The Dangerous Waters Churned Up by the FCRA

About 5 min

The Dangerous Waters Churned Up by the FCRA


To borrow a phrase from the movie Jaws, “just when you thought it was safe to get back in the water...,” three more big fish are on the line for possibly violating the FCRA. After a lull of a several weeks, plaintiff's bar has apparently identified new targets.

Three new class action cases have been filed in federal court. Two cases filed on Tuesday, June 9, named car rental agencies as defendants. Fuller v. Avis Budget Car Rental LLC was filed in New Jersey Federal District Court and Lee v. The Hertz Corporation, et al. was filed in the Northern Federal District of California. The third case, Coleman v. Kohl’s Department Stores, was filed on Wednesday, June 10, also in the Northern District of California.  All three cases allege the defendant companies violated the Fair Credit Reporting Act (FCRA) in several ways. Kohl’s is also alleged to have violated California consumer reporting law.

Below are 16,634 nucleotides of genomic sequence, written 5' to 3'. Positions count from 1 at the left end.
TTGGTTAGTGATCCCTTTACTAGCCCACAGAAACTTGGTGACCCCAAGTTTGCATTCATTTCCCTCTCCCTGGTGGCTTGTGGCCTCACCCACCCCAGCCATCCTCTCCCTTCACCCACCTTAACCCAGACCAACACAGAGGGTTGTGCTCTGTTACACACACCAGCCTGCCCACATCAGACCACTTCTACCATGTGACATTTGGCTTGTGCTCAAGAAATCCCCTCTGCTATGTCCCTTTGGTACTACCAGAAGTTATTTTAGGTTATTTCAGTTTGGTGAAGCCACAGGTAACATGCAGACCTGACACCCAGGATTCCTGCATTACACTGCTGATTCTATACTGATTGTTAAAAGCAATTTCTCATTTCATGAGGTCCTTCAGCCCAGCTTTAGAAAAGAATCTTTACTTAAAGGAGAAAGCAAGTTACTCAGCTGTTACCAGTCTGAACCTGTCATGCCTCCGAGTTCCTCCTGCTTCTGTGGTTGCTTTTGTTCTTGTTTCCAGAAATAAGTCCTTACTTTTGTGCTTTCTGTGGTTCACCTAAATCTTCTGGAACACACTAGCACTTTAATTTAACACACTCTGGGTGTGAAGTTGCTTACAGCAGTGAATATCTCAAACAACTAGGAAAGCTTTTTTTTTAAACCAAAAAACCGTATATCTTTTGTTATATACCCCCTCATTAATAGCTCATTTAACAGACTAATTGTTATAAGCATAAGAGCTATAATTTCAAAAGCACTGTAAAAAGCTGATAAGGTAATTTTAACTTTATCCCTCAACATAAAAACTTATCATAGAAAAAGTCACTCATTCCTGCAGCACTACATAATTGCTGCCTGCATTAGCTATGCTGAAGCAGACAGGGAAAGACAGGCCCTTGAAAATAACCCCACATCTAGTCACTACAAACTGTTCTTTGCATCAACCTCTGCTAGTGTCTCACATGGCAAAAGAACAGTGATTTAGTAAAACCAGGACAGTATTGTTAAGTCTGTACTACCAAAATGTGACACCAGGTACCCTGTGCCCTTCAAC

Each of the three cases includes a claim very common to FCRA litigation against employers – failure to provide a clear and conspicuous disclosure to the consumer in a document consisting solely of the disclosure. In addition:

  • Claims against Avis in Fuller include failure to follow adverse action procedures.
  • Claims against Hertz in Lee include failure to meet disclosure, authorization, and adverse action requirements of the FCRA. The background screening company used by Hertz is also named as a defendant.
  • Claims against Kohl’s include alleged violation of disclosure requirements, both under the FCRA and California consumer reporting law.

The Plaintiff in all three cases is seeking statutory, actual, and punitive damages as well as attorneys’ fees and costs. As is typical, the class size is likely to be large as these employers hire in hundreds of locations throughout the U.S.  And, with the FCRA allowing $100-$1000 in damages for each member of the class, along with punitive damages and legal expenses, the potential cost of this kind of litigation moves quickly into millions of dollars.